Courses counted to fulfill the Foreign Language requirement in Philosophy do not also count toward the Supporting Work requirement. Only courses beyond the fourth-semester level of Greek count toward the latter; if you skip the fourth semester, Greek 390 fulfills only the foreign language requirement.
Some cross-listed courses may be counted as Supporting Work when you advance to doctoral candidacy. But it is usually to your advantage if you minimum nine hours in Supporting Work include coursework outside ancient philosophy. Especially valuable are upper-division or graduate courses on Greek literature or history. See Courses.
Classics offers a one-hour Proseminar (GK/LAT 180K) every Fall for its new graduate students. The course consists of brief introductions to the several fields in classical studies, each delivered by a specialist on the faculty; the first two sessions usually provide orientation to Library resources and computer resources in the Classics Department and elsewhere. Philosophy students are welcome to audit or enroll, and many in the Joint Program have.

Other Foreign Languages
Scholars specializing in ancient philosophy need reading proficiency in the two classical languages, Greek and Latin, and in two or more modern European languages (German, Italian, French, Spanish). At international conferences, some discussion is often in German, French, or Italian, even when English is the principal language. It is therefore best to develop some oral skills, and to enroll in classes that cover all facets of the language (listening, speaking, and writing, as well as reading). Most people find that the other skills greatly enhance their reading fluency; so it is generally less useful to take courses designed exclusively for reading skill.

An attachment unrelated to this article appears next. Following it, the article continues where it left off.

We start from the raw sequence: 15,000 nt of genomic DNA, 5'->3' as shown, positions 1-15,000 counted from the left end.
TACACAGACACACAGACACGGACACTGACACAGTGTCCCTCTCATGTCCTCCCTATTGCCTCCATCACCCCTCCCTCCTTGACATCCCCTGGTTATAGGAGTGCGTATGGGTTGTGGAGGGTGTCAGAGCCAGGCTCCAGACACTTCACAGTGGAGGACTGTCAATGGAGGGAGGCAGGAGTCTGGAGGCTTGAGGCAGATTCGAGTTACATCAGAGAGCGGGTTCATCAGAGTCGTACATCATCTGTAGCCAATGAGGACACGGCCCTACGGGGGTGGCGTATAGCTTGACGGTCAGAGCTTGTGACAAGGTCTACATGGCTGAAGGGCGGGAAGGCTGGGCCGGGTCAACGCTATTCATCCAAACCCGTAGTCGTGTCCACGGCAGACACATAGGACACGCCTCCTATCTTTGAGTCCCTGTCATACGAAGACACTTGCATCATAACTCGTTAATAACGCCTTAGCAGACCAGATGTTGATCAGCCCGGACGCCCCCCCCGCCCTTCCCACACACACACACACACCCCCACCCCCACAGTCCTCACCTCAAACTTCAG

If learning more than one foreign language seems daunting, keep this in mind: in learning your first foreign language, a major hurdle is simply learning how to learn a foreign language. Learning other languages usually becomes easier the more languages you learn. When the languages are closely related (as most European languages are), learning another can be quite easy. Some non-European languages are also valuable: some ancient philosophical works survive only in Arabic, Hebrew, or Armenian.
Which foreign languages are most important depends on your interests and plans. Latin is most important in some areas, but German or Italian in others. For example, if you plan to focus on Plato, then German is essential; but if you plan to work on Epicureanism, Latin and Italian are more important.
Summers are the best time for learning new languages. Few graduate courses are offered then, and funding is sometimes available for intensive Summer programs.

Reading List
Teaching and research in any area of ancient philosophy require familiarity with certain core texts and problems. The Reading List, which reflects these needs, comprises major texts from the Presocratics and Plato to Aristotle and Sextus Empiricus. It should be a major focus of your study during your three years of coursework. Some of this work will be covered in seminars and other courses, but much of it you must study independently. The Reading List is also the basis for a translation examination which members of the Joint Program must pass before advancing to candidacy.